Delicious smoked beef bone marrow cooked low and slow over hickory wood. With a delicately beefy-but-sweet flavor, this unique recipe is a great way to enjoy beef. Best of all, it only takes 40 minutes on your smoker or grill.
Smoked bone marrow is the secret specialty that home cooks are going crazy for, even going as far as to call it the butter of the gods.
You may have seen bone marrow on the menu at high-end restaurants, usually served roasted and as an expensive starter. Although the taste is more than worthy of the price tag, you don’t need to be spending big money to get this meaty-flavored delicacy.
Making your smoked bone marrow is easy to do at home and super affordable. All you need is your smoker, a few simple ingredients, and split marrowbones sourced from any good butcher. Discover how to smoke bone marrow today.
What is Smoked Bone Marrow?
Smoked bone marrow is seasoned bone marrow that has been smoked and scraped out of the bones to make a tasty butter-like spread or used as a flavoring in other recipes.
It has a beefy, savory flavor with a hint of sweetness. Due to its high fat content, it has a very smooth texture, giving it a creamy, buttery taste.
Bone marrow is a soft and spongey textured fat-like substance that forms in the hollow of bones. The bigger the bone, the bigger the deposit of bone marrow, and you’ll mostly see the shank, tibia, or femur bones sold as marrow bones.
In the past, people would often save up meat bones for making stocks or soups with the idea that no part of the animal should go to waste. While this is perfect for things like chicken bones, beef marrow bones contain a tasty treat that deserves to be the main star of a dish rather than just a frugal flavoring.
Bone marrow is an excellent source of good fats as well as being delicious when prepared properly, which is why it’s become a popular smoked dish.
Where to Buy Marrow Bones for Smoking
The easiest way to smoke marrow bones is if they have been split in half, as it ensures an even temperature and flavor. Split beef bones are best bought from a butcher – it is not recommended to try splitting bones yourself.
Bone marrow can be extracted from bones that haven’t been split. It’s just a bit tricker – you can try using a small teaspoon to get most of it out and then a thin knife to clean out the rest of the cavity.
If you get cuts of meat from the butcher that have marrowbones intact, these can be saved and frozen to be smoked at a later date. Just ensure to thaw them out fully before preparing them to smoke.
Salt Water Soak
There isn’t too much to prep when creating smoked bone marrow. The only thing you might want to do is clean any remaining meat off of the outside of the bones and draw out any residual blood that might be in the marrow. This is easy to do with a simple salt water soak.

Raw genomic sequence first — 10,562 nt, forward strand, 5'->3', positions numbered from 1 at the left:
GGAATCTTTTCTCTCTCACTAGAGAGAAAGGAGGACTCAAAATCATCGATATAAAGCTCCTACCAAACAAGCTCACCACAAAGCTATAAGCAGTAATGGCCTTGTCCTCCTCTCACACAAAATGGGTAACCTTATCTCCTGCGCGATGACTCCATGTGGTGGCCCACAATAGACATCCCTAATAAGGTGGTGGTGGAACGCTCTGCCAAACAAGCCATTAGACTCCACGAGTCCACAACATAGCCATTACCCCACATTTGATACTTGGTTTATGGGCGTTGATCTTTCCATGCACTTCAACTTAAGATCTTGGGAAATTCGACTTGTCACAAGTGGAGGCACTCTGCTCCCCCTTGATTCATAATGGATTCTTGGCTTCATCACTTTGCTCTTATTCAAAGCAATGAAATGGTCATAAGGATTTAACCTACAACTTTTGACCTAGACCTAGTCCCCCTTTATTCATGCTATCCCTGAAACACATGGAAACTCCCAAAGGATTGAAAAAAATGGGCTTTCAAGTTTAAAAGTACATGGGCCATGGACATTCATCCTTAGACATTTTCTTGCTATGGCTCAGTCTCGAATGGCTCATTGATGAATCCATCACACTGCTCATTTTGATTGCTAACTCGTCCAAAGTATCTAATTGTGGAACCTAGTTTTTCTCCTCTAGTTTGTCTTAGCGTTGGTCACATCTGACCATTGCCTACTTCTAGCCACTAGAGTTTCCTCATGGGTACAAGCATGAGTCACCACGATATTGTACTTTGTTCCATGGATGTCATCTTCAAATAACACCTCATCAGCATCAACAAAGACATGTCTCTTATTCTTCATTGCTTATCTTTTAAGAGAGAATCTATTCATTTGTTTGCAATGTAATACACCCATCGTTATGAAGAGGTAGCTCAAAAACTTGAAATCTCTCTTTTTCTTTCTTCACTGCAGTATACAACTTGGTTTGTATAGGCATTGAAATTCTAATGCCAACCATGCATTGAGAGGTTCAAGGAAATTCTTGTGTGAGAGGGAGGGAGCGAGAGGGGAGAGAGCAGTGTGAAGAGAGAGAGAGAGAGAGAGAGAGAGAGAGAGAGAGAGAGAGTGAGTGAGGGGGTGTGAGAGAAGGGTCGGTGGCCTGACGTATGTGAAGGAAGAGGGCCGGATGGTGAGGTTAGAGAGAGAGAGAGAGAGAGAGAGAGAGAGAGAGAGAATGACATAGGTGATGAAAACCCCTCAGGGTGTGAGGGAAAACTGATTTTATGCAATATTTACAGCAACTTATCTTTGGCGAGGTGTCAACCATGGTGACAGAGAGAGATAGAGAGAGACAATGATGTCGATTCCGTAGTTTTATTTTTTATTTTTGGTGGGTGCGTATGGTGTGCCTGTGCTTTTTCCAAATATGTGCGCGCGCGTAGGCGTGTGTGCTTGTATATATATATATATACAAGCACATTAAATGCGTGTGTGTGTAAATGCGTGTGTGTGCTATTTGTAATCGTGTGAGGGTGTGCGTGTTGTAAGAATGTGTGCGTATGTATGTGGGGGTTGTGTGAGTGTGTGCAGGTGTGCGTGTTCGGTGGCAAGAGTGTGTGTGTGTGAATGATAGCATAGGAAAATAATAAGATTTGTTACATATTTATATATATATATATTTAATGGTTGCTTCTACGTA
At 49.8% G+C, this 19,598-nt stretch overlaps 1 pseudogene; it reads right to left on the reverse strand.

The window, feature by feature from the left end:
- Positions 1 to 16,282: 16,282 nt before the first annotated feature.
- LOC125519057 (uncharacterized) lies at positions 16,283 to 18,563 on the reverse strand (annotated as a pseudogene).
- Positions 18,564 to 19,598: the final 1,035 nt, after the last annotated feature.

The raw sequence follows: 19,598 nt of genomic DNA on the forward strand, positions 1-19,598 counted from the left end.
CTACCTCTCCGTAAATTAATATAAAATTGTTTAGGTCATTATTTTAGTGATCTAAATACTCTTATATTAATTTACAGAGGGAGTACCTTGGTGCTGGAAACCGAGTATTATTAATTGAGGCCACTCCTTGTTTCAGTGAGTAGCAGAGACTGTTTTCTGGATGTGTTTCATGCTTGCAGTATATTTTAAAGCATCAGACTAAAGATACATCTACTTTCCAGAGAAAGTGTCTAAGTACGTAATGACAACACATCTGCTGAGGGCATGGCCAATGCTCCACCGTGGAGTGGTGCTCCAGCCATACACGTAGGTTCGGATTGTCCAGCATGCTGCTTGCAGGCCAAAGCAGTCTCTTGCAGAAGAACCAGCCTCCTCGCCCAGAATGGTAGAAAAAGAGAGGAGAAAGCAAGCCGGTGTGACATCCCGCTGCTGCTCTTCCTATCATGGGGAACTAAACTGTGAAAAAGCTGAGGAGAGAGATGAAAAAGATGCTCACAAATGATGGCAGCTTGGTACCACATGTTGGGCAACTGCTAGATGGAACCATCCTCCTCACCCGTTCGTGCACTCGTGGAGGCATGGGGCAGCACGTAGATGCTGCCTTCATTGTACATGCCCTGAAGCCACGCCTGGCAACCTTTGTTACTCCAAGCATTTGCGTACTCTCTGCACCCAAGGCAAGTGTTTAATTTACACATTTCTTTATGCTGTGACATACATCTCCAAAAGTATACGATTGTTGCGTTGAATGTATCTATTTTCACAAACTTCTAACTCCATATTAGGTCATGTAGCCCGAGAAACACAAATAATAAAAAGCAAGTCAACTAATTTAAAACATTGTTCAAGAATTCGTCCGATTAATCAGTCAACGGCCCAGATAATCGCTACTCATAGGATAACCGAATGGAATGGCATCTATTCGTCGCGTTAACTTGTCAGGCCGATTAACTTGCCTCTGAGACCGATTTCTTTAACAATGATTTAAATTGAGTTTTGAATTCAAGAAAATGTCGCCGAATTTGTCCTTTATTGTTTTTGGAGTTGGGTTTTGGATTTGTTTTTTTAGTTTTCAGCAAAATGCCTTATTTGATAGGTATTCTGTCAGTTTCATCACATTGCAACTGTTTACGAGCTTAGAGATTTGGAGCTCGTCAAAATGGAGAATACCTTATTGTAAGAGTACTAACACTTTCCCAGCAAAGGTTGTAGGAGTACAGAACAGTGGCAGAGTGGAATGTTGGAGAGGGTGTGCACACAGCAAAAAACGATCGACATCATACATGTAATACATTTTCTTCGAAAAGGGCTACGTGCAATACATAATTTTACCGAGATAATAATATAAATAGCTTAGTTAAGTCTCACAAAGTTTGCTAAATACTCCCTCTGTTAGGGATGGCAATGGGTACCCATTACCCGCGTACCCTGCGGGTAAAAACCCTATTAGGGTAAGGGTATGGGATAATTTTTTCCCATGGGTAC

- Rinse the bones with cold water and arrange them in a tray or pot, deep enough to fully submerge them.
- Make a saltwater mixture (1 tsp of sea salt to 1 cup of water) and leave the bones to soak in the fridge for up to 24 hours. Aim to change the water 2-3 times during that period to ensure that you draw out as much blood as possible. This mixture will also help loosen any meat stuck on the bone.
- When they have finished soaking in the saltwater solution, rinse them off in clean water and pat them dry. They are then ready to go into the smoker.
Best Wood for Smoking Bone Marrow
Due to its spongey texture when raw and the way it renders down when smoked, bone marrow can take on a lot of flavor from the smoke. The best wood to use when smoking bone marrow is personal preference – if you’re looking for a strong smokey taste, then something like hickory wood would give a great flavor. If you want a milder taste, you could try a fruit wood such as cherry or apple.
Times & Temperatures
Much like meat, bone marrow should be cooked to a minimum internal temperature of 145℉ (63℃) to ensure it is safe to eat. We’ll be smoking it at a (relatively) high temperature of 300°F (150°C), and will take about 40 minutes to cook.
- Smoked bone marrow is perfect for spreading on crusty bread such as a French baguette or toasted sourdough
- Adding smoked bone marrow to other cooking ingredients or sauces is another great way to use it to give some extra flavor – try adding it to butter, aioli, or steak sauces
- Save any of your leftover marrow to use in a classic homemade bordelaise sauce recipe. Reduce with red wine and shallots to create a rich, velvety sauce that’ll elevate any grilled steak dish.
- Use an aluminum foil-lined baking sheet to hold the beef marrow bones on while they cook. This will help prop them up while they’re on the smoker, and also collect any fat or liquid marrow that renders out while they cook.